Of all the responsibilities of ministry none is more important than the continuing labor in God's Word. That's why our yearly pastors' conference always places such strong emphasis on the Scriptures. We really believe that the Word is the way. Considering how many ministry models are now put forward, it is important to bear in mind what Jesus said, "Heaven and earth will pass away, but my words will never pass away." Basic 2007 focuses on the weighty responsibility, spiritual energy, exacting demands and increasing joy of ministry shaped by ironclad commitment to careful study and clear communication of the Bible. "I charge you in the presence of God and of Christ Jesus who is to judge the living and the dead, and by his appearing and his kingdom: preach the word, be urgent in season and out of season, convince, rebuke, and exhort, be unfailing in patience and teaching." Taking seriously this charge from the Apostle Paul, Basics 2007 is intended to stir our hearts and renew our minds, that we may proclaim Christ with greater conviction and clarity.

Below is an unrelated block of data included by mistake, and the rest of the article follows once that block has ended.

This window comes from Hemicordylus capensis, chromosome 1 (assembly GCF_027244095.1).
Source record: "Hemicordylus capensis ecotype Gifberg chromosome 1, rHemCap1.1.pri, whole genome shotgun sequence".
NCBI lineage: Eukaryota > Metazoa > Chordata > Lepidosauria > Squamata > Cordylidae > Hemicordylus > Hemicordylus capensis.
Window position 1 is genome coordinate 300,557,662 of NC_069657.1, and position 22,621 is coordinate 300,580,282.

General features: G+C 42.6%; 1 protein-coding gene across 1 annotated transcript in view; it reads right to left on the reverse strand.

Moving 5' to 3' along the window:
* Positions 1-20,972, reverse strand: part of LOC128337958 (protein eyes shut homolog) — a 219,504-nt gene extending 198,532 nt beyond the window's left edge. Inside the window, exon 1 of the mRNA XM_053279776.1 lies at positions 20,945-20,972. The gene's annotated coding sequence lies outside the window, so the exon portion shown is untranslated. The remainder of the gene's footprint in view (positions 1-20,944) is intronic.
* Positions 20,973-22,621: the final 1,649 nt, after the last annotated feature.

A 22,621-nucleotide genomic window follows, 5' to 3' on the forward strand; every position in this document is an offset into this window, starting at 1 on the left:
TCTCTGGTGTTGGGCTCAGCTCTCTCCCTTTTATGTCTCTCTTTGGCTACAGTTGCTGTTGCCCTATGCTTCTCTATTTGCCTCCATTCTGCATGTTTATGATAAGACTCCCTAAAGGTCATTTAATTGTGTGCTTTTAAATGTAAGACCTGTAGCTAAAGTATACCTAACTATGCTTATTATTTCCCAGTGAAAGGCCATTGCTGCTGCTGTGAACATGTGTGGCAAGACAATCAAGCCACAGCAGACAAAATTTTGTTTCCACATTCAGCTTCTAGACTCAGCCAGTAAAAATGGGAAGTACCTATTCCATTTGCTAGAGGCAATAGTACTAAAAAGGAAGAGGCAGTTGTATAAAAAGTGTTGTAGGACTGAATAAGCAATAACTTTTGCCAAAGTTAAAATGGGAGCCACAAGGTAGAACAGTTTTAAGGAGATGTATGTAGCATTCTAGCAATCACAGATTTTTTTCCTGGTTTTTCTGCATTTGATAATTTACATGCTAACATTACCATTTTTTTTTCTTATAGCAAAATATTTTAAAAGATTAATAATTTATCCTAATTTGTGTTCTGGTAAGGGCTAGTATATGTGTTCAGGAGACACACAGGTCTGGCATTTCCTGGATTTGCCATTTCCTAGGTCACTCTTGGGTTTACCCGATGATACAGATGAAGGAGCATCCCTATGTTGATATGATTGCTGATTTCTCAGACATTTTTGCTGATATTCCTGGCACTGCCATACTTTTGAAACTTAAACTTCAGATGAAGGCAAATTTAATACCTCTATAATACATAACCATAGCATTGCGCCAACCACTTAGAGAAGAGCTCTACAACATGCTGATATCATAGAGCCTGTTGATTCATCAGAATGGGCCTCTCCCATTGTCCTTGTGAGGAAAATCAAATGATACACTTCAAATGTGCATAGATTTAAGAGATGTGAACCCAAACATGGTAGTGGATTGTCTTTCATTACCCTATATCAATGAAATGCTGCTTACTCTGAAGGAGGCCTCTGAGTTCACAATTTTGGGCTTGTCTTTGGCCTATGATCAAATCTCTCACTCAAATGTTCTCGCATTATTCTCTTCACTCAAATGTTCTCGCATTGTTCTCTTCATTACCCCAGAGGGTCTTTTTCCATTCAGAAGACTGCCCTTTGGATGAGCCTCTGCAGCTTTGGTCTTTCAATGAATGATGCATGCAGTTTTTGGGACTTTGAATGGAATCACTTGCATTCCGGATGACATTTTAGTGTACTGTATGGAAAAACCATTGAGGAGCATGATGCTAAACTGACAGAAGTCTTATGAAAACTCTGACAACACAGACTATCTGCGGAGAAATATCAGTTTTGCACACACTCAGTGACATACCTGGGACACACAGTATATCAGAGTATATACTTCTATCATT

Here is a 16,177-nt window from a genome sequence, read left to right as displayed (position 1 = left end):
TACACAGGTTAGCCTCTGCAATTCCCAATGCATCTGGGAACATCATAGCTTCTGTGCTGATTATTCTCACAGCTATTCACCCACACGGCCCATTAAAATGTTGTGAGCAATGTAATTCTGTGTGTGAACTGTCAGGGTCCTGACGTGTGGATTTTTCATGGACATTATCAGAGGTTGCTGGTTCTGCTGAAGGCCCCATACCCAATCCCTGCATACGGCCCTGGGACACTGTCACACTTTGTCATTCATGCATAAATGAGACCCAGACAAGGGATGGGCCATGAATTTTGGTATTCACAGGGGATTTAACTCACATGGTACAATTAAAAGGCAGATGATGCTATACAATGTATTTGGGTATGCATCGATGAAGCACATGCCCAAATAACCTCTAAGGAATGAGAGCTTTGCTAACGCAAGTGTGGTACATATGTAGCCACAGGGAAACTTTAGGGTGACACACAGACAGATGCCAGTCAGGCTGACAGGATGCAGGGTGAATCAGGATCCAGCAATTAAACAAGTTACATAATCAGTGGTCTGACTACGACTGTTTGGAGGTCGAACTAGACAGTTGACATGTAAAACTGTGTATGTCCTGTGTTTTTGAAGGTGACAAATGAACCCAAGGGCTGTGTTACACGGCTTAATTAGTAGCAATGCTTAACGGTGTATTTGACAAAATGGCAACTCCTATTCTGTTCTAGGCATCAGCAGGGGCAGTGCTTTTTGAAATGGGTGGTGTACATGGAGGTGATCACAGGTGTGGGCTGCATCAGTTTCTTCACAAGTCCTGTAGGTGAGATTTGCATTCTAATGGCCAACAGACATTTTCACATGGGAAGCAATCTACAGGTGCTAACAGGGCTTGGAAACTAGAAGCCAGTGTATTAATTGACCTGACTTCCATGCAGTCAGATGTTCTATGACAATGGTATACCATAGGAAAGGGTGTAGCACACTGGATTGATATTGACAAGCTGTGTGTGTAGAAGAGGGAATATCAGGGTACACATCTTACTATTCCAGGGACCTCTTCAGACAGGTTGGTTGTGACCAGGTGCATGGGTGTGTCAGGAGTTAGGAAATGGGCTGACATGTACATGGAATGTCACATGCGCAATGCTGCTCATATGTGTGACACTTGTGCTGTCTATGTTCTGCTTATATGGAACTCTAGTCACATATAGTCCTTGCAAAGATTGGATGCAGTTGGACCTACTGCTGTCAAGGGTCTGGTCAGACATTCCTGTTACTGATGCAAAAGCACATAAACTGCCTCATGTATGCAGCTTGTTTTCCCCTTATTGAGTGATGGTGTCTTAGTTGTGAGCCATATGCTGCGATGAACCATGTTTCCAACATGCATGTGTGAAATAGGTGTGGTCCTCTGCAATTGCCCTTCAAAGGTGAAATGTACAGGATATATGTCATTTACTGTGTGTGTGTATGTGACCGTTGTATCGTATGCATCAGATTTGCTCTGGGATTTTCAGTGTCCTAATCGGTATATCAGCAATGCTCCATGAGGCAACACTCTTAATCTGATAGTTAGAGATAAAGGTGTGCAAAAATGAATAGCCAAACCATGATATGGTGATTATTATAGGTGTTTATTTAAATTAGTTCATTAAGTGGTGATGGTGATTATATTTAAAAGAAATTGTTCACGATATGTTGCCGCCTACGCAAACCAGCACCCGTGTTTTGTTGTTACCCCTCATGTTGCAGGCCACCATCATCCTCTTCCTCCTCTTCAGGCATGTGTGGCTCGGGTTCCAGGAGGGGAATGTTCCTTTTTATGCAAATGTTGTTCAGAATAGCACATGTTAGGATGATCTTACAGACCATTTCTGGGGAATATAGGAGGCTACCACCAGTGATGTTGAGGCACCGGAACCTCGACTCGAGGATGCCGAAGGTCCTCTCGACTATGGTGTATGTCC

Theological questions surround our lives, whether we are conscious of it or not. For some, the questions are as simple as, “Is there a God?” and “How can I be assured He exists?” For others, the considerations may probe deeper, and center upon conversations such as, “What is God’s true nature?” and “How sovereign is God over my life?” Any dialogue or introspective contemplation about God is, by definition, theology, whether the person is a child or a PHD in philosophy. According to author and college professor Kelly Kapic, “Theology is not reserved for those in the academy, it is an aspect of thought and conversation for all who live and breathe, who wrestle and fear, who hope and pray.” In his book, A Little Book for New Theologians, Kelly Kapic provides a clear, straightforward way to distinguish between the academic study of God’s Word and the assimilation of God’s Word into daily life.